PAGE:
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Even GOP senators are alarmed that Trump has ‘way too many’ vacancies in key cabinet posts

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President Donald Trump is currently relying on “acting” officials for multiple key positions in his administration, ranging from attorney general to chief of staff to secretary of defense.

While the president seemingly prefers to have officials appointed without going through Senate scrutiny, even some Republican senators are sounding the alarm about an understaffed White House.

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“It’s a lot, it’s way too many,” Sen. James Lankford (R-OK) tells the Washington Post of the multiple administration vacancies. “You want to have confirmed individuals there because they have a lot more authority to be able to make decisions and implement policy when you have a confirmed person in that spot.”

Sen. Joni Ernst (R-IA) tells the Post that she’s been really pressing the president to name a successor to former Defense Secretary James Mattis, who resigned in December after a dispute with the president over withdrawing troops from Syria.

“We absolutely need to have a permanent nominee,” she explains. “I do feel that in order to reassure allies and also to push back on our adversaries, it’s very important that we have a permanent secretary of defense.”

And Sen. Lisa Murkowski (R-AK) tells the Post that “it worries me” that the administration has so many vacancies with no permanent nominees in sight.


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2020 Election

Florida seniors are ‘highly susceptible’ to coronavirus — which could hurt Trump’s reelection chances

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On Monday, The Washington Post examined the impact of the COVID-19 pandemic on older voters' politics, and in particular how it is hurting President Donald Trump with the critical demographic in Florida — a state that is almost mandatory for the president to win for a second term.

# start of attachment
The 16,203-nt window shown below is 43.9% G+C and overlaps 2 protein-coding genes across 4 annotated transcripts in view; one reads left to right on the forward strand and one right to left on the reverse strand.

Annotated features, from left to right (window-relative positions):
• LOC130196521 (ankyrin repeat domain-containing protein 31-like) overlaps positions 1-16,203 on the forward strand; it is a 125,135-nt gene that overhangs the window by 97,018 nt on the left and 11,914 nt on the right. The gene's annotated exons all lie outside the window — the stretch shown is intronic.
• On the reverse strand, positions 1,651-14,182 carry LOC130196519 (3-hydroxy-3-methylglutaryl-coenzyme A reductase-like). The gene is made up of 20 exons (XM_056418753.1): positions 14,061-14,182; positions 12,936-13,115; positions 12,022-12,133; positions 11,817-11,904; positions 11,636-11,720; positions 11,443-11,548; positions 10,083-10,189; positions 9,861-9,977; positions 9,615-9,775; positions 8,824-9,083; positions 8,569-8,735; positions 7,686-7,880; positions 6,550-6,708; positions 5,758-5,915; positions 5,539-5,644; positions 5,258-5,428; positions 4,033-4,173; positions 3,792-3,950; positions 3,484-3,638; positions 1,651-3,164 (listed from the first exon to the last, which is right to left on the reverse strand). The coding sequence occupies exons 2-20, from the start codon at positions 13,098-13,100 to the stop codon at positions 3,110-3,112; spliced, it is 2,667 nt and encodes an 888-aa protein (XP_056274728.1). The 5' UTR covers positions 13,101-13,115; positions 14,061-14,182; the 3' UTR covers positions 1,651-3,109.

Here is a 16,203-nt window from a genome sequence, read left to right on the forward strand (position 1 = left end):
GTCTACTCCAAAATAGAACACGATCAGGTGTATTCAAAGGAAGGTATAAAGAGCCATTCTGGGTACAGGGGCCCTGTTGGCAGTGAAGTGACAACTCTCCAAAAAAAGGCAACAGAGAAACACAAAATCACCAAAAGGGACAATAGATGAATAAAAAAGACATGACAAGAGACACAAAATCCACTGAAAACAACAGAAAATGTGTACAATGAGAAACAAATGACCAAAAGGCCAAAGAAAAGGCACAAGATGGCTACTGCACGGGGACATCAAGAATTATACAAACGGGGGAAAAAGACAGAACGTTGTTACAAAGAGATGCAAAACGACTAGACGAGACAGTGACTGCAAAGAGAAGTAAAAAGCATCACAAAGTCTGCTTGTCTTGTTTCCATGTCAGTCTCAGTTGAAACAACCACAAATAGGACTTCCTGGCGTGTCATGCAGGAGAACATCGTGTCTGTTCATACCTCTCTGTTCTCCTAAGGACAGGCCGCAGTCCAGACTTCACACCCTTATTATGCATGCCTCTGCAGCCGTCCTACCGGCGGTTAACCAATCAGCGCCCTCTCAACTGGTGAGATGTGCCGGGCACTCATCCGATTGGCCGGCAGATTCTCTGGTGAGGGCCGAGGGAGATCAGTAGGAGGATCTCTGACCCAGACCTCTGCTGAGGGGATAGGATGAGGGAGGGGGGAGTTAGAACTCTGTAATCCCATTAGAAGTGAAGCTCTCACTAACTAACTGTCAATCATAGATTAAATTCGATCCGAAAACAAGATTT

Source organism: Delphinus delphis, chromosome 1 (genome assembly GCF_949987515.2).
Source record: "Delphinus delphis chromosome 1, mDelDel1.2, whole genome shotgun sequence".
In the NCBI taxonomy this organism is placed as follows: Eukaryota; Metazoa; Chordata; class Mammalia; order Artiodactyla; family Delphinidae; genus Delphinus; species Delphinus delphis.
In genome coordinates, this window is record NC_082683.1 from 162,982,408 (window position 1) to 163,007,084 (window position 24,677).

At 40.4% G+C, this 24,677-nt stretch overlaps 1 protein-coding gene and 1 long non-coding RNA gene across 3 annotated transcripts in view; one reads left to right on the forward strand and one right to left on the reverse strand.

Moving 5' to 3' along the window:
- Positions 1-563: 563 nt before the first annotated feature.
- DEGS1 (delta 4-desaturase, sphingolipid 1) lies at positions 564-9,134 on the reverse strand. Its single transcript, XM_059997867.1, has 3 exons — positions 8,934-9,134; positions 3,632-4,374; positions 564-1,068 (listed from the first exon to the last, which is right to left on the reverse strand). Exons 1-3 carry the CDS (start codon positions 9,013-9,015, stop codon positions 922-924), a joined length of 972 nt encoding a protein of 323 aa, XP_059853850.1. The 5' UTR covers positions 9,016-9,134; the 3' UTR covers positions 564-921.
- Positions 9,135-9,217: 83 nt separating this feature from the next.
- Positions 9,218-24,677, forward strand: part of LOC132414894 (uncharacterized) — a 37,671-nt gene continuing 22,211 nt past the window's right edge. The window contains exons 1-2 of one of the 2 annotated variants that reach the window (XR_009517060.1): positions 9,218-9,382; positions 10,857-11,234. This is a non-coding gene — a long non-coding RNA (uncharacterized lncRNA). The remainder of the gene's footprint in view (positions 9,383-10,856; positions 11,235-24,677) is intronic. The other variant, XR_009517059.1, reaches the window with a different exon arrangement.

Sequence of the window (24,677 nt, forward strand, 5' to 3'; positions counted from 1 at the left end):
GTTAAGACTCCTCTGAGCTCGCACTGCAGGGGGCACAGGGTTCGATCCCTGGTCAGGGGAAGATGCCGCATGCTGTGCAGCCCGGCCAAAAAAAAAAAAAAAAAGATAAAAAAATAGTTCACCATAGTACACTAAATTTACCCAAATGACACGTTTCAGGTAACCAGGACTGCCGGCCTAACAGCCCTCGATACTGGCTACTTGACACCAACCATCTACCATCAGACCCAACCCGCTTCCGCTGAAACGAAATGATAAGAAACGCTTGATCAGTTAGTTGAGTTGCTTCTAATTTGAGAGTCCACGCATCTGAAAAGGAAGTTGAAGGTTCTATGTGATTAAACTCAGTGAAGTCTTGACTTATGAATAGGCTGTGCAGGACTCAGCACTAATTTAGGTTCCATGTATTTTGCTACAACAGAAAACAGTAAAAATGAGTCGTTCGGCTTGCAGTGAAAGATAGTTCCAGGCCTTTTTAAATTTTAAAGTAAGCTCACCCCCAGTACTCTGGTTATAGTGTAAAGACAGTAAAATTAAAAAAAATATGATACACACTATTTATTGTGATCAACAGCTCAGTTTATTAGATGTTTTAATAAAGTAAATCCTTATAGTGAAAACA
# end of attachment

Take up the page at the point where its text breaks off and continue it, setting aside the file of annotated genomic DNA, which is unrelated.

"While Democrats have worried about Biden’s struggles to excite younger voters, older voters who are upset with the president are poised to be potentially more influential in November, especially in swing states whose populations skew their way, like Florida, Pennsylvania, Arizona, Michigan and Wisconsin," reported Jenna Johnson and Lori Rozsa. "In Florida, more than 20 percent of those who voted in the 2016 election were over age 65, according to exit polls. In 2016, Trump won the Florida senior vote by a 17-point margin over Clinton, according to exit polls. The state ranks as one Trump must almost certainly win to insure his victory, while Biden has other paths to the White House."

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Trump adviser’s ‘repugnant’ lack of concern for human life slammed by ethics expert

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On Monday, President Donald Trump's economic adviser Kevin Hassett appeared on CNN to urge the economy to reopen, saying, "Our human capital stock is ready to go back to work."

White House adviser Kevin Hassett: "Our human capital stock is ready to go back to work." #HumanCapitalStock pic.twitter.com/Yl9KwJf6KP

— Aaron Rupar (@atrupar) May 25, 2020

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Trump scorned for claiming he has ‘great reviews’ on COVID-19: ‘This is not a game show’

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On Monday, President Donald Trump complained on Twitter that he wasn't getting enough credit for his COVID-19 response, but that he was still getting "great reviews" on it all the same.

Commenters on social media were not pleased with the president's remarks.

Great reviews? Like on Rotten Tomatoes?

— Lira (@LoudmouthLira) May 25, 2020

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